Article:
National Johnny Appleseed Day
On this fifteenth day of lent, on a planet where there is a daily destruction of trees, there is a national remembrance of a man who spent his life planting seeds which nourished the land with fruit and beauty. He was a man whose love for trees gives a powerful message to our time. We need to remember that the significance of forests on the health of the planet is immeasurable — providing our air, food and water.
National Johnny Appleseed Day celebrates a kindly legend who lived by sage teachings and labored to bring the shade of fruit trees across much of the United States. He spent his life making apple (and pear) trees bloom across the nation.
He was born John Chapman on September 26, 1774, in Massachusetts to Nathaniel and Elizabeth Simons Chapman. Not much is known about his early life other than that his father served as a Minuteman and fought at Bunker Hill.
In 1797, Chapman appeared in northwestern Pennsylvania propagating his apple seeds and working his way into the frontier of West Virginia, Ohio, Indiana and eventually as far west as Illinois and Iowa and as far north as Michigan and Wisconsin.
In his wake, he left orchards and the teachings of Emanuel Swedenborg, a Swedish spiritual leader whose books he would buy with whatever payment he might receive.
He planted his seeds and seedlings for free along with his wisdom, his broad-brimmed pasteboard hat keeping the sun from his eyes as he went. Often shoeless, he traveled mostly by foot and sometimes by horseback or canoe. His appearance was nearly as noteworthy as his accomplishments, but so was his kindness.
There are many stories told that he would travel many miles to nurse an ailing orchard when word would reach him of its poor condition. Bringing the trees back to health would be his chief endeavor while dispersing wisdom, care and kindness as he did.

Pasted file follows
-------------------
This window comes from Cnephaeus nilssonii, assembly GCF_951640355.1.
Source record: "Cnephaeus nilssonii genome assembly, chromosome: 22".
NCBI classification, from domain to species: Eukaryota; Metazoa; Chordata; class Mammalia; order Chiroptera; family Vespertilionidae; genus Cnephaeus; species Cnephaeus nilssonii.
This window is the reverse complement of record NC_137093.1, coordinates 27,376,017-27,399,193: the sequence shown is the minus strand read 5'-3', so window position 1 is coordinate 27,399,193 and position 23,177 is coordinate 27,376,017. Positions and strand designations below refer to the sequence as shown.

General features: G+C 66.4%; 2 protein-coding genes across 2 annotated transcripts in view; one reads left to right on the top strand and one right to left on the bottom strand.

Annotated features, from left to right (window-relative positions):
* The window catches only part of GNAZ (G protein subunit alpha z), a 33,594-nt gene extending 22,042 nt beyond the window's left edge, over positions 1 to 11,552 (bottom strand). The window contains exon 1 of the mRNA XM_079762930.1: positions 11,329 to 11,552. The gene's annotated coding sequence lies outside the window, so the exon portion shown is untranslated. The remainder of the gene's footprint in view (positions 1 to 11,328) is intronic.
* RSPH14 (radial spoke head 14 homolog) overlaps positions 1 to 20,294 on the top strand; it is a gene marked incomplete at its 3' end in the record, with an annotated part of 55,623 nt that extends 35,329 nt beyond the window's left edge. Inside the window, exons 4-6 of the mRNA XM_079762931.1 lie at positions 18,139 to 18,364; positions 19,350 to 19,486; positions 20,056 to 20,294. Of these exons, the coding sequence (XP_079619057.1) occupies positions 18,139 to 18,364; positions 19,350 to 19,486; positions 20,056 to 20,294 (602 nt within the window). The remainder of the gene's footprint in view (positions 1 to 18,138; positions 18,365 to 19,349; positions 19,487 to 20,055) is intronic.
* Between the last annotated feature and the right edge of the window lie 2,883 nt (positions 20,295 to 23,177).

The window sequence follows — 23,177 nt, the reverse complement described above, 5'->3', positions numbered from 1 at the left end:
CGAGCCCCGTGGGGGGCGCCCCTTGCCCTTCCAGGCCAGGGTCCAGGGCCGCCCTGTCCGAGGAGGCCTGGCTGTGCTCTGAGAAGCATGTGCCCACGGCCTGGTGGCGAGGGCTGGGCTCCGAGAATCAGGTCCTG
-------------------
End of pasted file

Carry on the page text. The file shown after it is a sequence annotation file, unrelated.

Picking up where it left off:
Landmarks across the Midwest, pepper the countryside honoring Johnny Appleseed who brought fruit to the frontier. In his home town of Springfield, Massachusetts there is park named after this man who nurtured the land and made apple trees bloom across a young nation.
Adapted from the National Holiday Calendar
Let them praise the name of the Lord!
For God commanded and they were created
…fruit trees and all cedars!
Let them praise the name of the Lord!
Enjoy an apple today. Give someone an apple and tell them the story .Join the Arbor Day Foundation for $10 and receive 10 free tree seedlings. Plant and nurture them.
For there is hope for a tree, if it be cut down, that it will sprout again, and that its shoots will not cease.
The kingdom of heaven is like a mustard seed, which a man took and planted in his field. Though it is the smallest of all seeds, yet when it grows, it is the largest of garden plants and becomes a tree, so that the birds come and perch in its branches.
I’m planting a tree to teach me to make the world a better place.
Andrea Koehle Jones
Even if I knew that tomorrow the world would go to pieces, I would still plant my apple tree.
Trees exhale for us so that we can inhale them to stay alive. Can we ever forget that? Let us love trees with every breath we take until we perish.
The care of the Earth is our most ancient and most worthy, and after all, our most pleasing responsibility.
What we are doing to the forests of the world is but a mirror reflection of what we are doing to ourselves and to one another.
A nation that destroys its soils destroys itself. Forests are the lungs of our land, purifying the air and giving fresh strength to our people.
Franklin D. Roosevelt
Trees do not preach learning and precepts. They preach, undeterred by particulars, the ancient law of life.
A man doesn’t plant a tree for himself. He plants it for posterity.
Until you dig a hole, you plant a tree, you water it and make it survive, you haven’t done a thing. You are just talking.
The World Bank estimates that about 3.9 million square miles of forest have been lost since the beginning of the 20th century. In the past 25 years, forests shrank by 502,000 square miles— an area bigger than the size of South Africa.
According to satellite data, tropical forests are being destroyed at a rate of about 8 million hectares (31,000 square miles) a year — an area equivalent in size to the state of South Carolina.
Since the 1960s, nearly half of the world’s rainforests have been lost. Every day, about 81,000 hectares (200,000 acres) of rainforest — an area nearly 14 times the size of Manhattan — are burned around the world.
About 36 football fields’ worth of trees are lost every minute due to deforestation.
In 2015, nearly 6,000 square kilometers (3,600 square miles) of forests — the size of the state of Maine — were lost in 2015 in the Brazilian Amazon alone, cut or burned to build ranches, croplands and roads.
According to a new analysis by scientists at the US Department of Agriculture, 36 million trees are cut down in urban areas each year, and 167,000 acres of impervious areas (concrete, asphalt, etc.) are added every year.